a video yearbook may be an educational project, but giving or selling
it to the world at large is not. Don't do multiple simultaneous boots
of software when a school site license is for sale. Buy or don't buy educational
products, but don't steal them.
Overall, know your fair use history, use common sense and be ethical.
Oh yes, and don't miss the opportunity to ask questions or share your
stories with us online this month at www.techlearning.com.
Technology tends to run ahead of the law, causing problems for educators
who want to do the "right thing" without holding their students
back. Applying older guidelines doesn't always work. For example, a small
portion of a symphony recording might be sufficient for a music theory
course (the sort of situation the creators of most fair use guidelines
focused on), but a much larger percentage of a political song might be
necessary for a soundtrack illustrating a particular point in a multimedia
project. Similarly, one could argue that a distinction needs to be made
between Web sites posted for the general public and those meant for a
select audience (parents of students at a particular school, for example,
or participants in an international educational project).
One of the only ways fair use will be broadened to keep up with the times
is if educators and educational institutions demonstrate all the good
things that can result when the law is enlightened. For proof that the
choices you make today really can affect the law, we have to look back
only as far as the VCR.
Back in the 1970s, Universal, representing a consortium of studios and
other copyright holders, sued Sony, representing the manufacturers of
VCRs. These machines were, by their very nature, recording devices and
the manufacturers were building television tuners right into them, making
it possible to tape television programs and movies off the air. The manufacturers
were making money selling the machines, but were not sharing it with the
makers of the material being recorded.
This unauthorized duplication would seem to be a pretty clear case of
copyright infringement. But by the time it reached the U.S. Supreme Court
in 1983, VCRs were becoming ubiquitous and it appeared they were not seriously
harming the copyright holders. What's a Supreme Court to do? They responded
not by altering the law of the land but by changing the laws of physics.
They ruled that people with VCRs were not really copying material. They
were "time shifting"--simply changing the time at which they
were viewing broadcast material. It turns out the Supreme Court made a
fantastically wise decision. VCRs opened up a huge new market. Studios
sometimes now make more money on tape sales than on theatrical releases.
Hardware manufacturers like Sony, seeing the future, actually bought studios
and other content creators. If the law had preceded the practice of technology,
this almost certainly would not have happened. So the common users of
the home VCR beat a path that industry and the law followed. The rights
of the copyright holders were made secondary to the benefit of society
and, in the end, even the copyright holders benefited.
Multimedia Fair Use at a Glance
Wondering what exactly you can do when creating educational presentations
using each of the media below? Here's a quick summary of current fair
use guidelines and practices.
Audio: Teachers can copy portions of recordings for academic purposes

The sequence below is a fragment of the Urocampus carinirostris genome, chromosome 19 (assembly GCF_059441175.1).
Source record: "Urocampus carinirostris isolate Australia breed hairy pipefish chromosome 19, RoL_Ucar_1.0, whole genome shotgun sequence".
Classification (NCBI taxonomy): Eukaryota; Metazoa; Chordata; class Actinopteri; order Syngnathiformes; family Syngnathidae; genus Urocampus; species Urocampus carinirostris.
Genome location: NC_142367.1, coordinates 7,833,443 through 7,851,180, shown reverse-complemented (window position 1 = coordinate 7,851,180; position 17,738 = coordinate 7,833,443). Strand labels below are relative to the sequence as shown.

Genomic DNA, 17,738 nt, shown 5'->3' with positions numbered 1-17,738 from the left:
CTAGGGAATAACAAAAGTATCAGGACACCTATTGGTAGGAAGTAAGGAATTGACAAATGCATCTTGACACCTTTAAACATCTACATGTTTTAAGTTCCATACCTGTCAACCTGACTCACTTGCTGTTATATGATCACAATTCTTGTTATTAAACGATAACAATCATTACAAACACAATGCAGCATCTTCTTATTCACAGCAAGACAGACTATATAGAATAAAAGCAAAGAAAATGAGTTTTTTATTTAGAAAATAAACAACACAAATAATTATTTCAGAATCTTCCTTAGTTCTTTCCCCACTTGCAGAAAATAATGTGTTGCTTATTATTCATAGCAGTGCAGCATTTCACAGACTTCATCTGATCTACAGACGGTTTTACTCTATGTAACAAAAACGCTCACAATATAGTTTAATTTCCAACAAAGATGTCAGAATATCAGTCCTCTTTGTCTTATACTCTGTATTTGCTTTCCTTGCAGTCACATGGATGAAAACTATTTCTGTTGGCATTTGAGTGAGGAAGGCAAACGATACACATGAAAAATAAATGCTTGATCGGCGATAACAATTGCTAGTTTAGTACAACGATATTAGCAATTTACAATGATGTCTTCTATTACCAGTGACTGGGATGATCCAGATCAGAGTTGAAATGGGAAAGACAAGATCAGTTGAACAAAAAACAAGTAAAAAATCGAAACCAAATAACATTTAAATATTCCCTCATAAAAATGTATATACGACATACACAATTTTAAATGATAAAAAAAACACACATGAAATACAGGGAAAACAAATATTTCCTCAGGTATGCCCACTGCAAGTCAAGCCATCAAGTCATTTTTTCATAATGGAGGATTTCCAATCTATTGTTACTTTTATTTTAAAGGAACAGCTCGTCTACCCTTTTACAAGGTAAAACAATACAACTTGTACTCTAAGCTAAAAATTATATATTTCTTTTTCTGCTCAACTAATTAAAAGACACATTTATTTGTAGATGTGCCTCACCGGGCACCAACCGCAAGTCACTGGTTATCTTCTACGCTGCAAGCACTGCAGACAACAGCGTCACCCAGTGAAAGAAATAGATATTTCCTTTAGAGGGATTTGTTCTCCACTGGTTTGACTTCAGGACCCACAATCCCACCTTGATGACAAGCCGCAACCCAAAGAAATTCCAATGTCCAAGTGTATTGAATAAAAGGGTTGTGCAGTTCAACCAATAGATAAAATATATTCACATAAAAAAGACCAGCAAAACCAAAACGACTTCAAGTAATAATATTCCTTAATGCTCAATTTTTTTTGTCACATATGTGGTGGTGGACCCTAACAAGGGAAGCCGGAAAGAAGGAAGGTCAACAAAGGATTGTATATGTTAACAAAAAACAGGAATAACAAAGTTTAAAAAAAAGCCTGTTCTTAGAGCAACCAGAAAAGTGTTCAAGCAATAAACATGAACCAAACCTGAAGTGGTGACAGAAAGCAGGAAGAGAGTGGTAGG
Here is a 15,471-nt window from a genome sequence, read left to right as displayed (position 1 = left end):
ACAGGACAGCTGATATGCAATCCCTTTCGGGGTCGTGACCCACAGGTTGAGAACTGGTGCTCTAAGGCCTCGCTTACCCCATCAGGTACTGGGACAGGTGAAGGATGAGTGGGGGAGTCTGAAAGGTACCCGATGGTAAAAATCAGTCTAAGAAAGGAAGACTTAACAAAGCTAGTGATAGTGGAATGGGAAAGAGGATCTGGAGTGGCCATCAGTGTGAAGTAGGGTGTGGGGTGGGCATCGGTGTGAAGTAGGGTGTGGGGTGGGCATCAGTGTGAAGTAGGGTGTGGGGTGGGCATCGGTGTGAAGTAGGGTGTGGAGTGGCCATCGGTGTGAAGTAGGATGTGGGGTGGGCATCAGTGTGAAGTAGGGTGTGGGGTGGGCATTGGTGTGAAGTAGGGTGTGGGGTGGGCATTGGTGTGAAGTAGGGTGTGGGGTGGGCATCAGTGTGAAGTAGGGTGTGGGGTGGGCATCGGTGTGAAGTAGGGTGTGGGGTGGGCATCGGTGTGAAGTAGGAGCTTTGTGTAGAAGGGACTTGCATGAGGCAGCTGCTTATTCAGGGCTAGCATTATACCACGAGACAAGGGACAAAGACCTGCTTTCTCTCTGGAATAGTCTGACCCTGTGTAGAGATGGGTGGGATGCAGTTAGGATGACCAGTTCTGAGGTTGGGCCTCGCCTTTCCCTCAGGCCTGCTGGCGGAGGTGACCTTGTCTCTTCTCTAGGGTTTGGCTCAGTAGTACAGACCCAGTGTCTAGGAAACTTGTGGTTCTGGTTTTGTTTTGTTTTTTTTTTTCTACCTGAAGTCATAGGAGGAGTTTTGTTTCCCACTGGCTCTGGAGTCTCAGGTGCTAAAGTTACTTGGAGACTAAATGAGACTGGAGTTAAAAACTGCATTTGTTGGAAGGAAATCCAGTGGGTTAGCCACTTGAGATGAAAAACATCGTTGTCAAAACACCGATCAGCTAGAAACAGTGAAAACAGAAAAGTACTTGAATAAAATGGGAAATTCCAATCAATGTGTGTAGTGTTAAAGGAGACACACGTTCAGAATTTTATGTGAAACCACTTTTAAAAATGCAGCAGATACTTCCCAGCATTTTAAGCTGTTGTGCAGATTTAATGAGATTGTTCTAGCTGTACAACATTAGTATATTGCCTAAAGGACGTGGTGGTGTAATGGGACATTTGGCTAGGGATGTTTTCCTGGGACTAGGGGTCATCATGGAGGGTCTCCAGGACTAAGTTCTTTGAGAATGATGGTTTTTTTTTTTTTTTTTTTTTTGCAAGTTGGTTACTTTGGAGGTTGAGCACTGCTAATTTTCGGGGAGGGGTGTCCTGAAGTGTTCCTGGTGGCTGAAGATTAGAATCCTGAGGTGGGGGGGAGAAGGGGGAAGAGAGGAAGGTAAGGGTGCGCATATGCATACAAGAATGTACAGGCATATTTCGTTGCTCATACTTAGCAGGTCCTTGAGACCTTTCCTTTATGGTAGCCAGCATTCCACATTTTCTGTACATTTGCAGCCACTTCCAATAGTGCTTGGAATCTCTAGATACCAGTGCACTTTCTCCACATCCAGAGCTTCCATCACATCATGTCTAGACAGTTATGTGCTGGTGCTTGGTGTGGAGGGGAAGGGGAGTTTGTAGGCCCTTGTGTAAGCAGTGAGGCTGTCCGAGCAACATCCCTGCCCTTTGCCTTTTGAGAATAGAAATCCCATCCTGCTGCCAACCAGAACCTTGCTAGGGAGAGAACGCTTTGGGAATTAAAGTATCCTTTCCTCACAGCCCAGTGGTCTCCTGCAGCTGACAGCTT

other than performances and use them with students. The Conference on
Fair Use (CONFU) multimedia guidelines suggest limiting the portion used
to 10 percent and no more than 30 seconds--although this is an area where
educators involved in multimedia authoring with students might eventually
push the envelope (see "Setting Precedents," page 64).
Video: You can use videotapes and movies for instruction. (Note: Watching
an entire movie may not have much instructional value unless you're teaching
a film class.) School-made VCR recordings are more like library books
that can be kept for a set time. According to widely accepted guidelines,
you can show them for up to 10 days after the broadcast and keep them
for an additional 45 days for evaluation purposes. If you want them longer,
somebody generally has to pay for them--unless the distributor has chosen
to grant educators broader rights, as is often the case with educational
Multimedia: Authoring for curriculum-based projects may include
material from CDs, books, the Internet, and other sources. The resulting
projects cannot be distributed outside the classroom community, although
they can be shared with family members since students' homes are considered
to be part of the learning community.
Internet: Taking things off the Web and using them in projects
is OK, but posting them back online is not. You might say it's like the
difference between cutting things out of the newspaper and making copies
of the paper to resell. Posting on a protected Intranet, however, is permissible
since it's viewed as remaining inside the classroom community. It is generally
believed that "implied public access" permits Web site builders
to include links to other sites without requesting permission. Netiquette
dictates removing such links, however, if the site being pointed to so
Distance Learning: The issue of extending classroom walls electronically
was addressed by the U.S. Copyright Office earlier this year in a report
to the Senate. The Copyright Office recommends extending to teachers and
students in a distance learning course the same fair use rights they would
have in a regular classroom. In other words, the mere fact that the class
is being taught using digital transmission should not cause it to be interpreted
as a public distribution or performance. Return to top
Hall Davidson is executive director of educational services and telecommunications
at KOCE-TV in California where he has received numerous awards including
an Emmy for Best Instructional Series.